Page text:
I love Christmas Day for many reasons including the chance to look at all those glorious religious paintings by the old masters. Whatever your belief system, this season, at the year’s darkest point, is the time to celebrate and feast but it’s also the time to wonder at the mystic joy symbolised at Christmas anticipating new birth and renewal and celebrating humanity’s fertility and continuity. Today, I thought I’d wish you all a very Merry Christmas and invite you to admire this nativity scene by one of my very favourite painters,the French artist Nicolas Poussin (1594 – 1665).
I love Poussin’s classically themed works, such as the sensational, and rather rude, Baccanal before a Statue of Pan, but his religious paintings show the same understanding of the human body and his sense of drama whether it’s macabre or joyful.
Christmas is also a great time for listening to some of those inspiring pieces of music associated with this time. One of my guilty pleasures is the piece known in France as Cantique de Noel (1844), a musical setting of a poem, “Minuit, chrétiens” – Midnight, Christians – (1844), by the French poet Placide Cappeau.
Placide Cappeau, who was also a wine-merchant, lost his right hand while playing around with a gun with one of his boisterous young friends. The loss of his hand and his wine-selling duties didn’t stop him having a successful career as a radical and, apparently, anti-clerical poet and his most famous poem, known as the “religious Marseillaise” is supposed to have been written hastily during a journey on a stage coach. If you don’t think you know the song I’m talking about hang on there for a moment.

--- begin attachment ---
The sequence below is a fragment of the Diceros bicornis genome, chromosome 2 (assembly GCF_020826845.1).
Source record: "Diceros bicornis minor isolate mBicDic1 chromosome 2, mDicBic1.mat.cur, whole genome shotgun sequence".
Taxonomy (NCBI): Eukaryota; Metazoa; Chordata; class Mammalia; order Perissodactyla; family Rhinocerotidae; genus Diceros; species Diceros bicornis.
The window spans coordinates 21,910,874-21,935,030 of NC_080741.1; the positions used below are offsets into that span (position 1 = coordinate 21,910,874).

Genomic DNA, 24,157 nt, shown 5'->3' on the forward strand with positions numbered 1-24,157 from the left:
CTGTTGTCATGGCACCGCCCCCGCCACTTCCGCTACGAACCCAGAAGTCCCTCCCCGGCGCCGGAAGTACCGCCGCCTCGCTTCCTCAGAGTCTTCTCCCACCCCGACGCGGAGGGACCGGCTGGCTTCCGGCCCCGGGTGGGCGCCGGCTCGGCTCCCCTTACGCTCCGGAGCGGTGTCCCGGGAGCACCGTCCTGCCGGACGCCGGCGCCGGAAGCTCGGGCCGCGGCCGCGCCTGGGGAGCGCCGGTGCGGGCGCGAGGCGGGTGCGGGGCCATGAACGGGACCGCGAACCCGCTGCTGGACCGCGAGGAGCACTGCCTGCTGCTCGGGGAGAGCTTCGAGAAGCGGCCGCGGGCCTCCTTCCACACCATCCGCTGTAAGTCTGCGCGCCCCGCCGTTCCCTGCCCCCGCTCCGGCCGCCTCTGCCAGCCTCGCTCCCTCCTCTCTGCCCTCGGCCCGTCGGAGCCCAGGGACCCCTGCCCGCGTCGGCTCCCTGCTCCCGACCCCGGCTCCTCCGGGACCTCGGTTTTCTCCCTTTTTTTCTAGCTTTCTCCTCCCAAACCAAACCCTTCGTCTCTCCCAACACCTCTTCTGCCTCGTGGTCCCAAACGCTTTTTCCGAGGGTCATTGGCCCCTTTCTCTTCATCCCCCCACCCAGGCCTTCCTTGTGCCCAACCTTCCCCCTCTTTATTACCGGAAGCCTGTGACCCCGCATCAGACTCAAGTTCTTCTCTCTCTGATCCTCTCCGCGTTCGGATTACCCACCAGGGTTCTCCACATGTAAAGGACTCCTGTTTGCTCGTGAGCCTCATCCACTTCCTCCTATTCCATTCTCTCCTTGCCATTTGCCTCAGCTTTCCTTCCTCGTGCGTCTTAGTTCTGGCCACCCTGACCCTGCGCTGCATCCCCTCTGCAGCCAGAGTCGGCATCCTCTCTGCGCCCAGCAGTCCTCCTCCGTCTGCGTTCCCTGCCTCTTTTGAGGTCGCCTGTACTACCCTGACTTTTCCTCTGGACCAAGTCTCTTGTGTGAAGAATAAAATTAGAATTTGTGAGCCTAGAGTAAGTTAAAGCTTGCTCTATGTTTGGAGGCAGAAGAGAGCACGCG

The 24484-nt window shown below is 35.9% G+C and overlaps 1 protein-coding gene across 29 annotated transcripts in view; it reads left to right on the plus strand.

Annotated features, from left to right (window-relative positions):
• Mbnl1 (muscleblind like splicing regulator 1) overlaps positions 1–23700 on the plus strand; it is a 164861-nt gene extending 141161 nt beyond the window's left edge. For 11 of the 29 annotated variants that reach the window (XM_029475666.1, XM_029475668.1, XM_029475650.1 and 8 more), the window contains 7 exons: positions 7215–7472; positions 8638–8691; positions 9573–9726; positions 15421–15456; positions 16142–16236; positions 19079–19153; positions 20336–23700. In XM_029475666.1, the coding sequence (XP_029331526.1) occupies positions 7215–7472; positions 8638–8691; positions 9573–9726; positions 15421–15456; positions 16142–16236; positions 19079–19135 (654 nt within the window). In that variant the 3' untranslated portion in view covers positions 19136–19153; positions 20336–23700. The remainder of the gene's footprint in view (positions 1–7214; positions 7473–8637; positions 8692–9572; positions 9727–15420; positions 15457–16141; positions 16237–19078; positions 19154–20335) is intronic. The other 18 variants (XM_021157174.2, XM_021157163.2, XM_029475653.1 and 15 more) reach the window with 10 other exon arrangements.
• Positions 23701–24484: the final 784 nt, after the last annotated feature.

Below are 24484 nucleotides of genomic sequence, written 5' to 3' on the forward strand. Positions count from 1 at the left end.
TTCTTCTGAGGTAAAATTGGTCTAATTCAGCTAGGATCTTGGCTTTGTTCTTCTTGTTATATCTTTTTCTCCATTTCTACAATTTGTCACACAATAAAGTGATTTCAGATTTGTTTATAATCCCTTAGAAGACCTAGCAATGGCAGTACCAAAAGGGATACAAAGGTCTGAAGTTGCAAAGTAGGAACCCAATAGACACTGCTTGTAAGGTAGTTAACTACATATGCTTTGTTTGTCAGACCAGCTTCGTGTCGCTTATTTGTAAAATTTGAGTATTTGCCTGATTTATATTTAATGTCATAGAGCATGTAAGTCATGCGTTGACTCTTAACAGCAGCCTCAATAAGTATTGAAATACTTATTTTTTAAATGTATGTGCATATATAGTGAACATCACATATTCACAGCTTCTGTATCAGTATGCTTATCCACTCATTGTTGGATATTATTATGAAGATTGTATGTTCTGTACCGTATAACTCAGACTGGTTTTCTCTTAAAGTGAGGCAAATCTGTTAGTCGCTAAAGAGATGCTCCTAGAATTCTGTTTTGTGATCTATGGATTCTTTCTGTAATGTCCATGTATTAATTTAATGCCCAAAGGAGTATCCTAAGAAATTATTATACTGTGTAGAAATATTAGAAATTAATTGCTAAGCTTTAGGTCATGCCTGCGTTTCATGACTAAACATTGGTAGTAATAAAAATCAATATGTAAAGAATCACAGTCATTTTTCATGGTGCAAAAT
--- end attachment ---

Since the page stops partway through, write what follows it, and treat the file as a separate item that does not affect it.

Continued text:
Carlotta Grisi as Giselle (1841)
Christmas, incidentally, is also the time of year when may people like to go to the ballet and, one of the most popular of all classical ballets is Giselle with music by another Frenchman, Adolphe-Charles Adam (1803 – 1856). He was also the man who wrote the music for Placide Chappeau’s poem.
Here in the UK, we know the piece in an English translation under the name O Holy Night and it’s one of my all-time favourite Christmas carols. The English composer John Rutter has made an inspired arrangement of it and here it is sung, sublimely, by the Choir of King’s College, Cambridge in 2009.
A very merry Christmas to you all, enjoy:
My novel, Stephen Dearsley’s Summer Of Love, was published on 31 October 2013. It is the story of a young fogey living in Brighton in 1967 who has a lot to learn when the flowering hippie counter culture changes him and the world around him.
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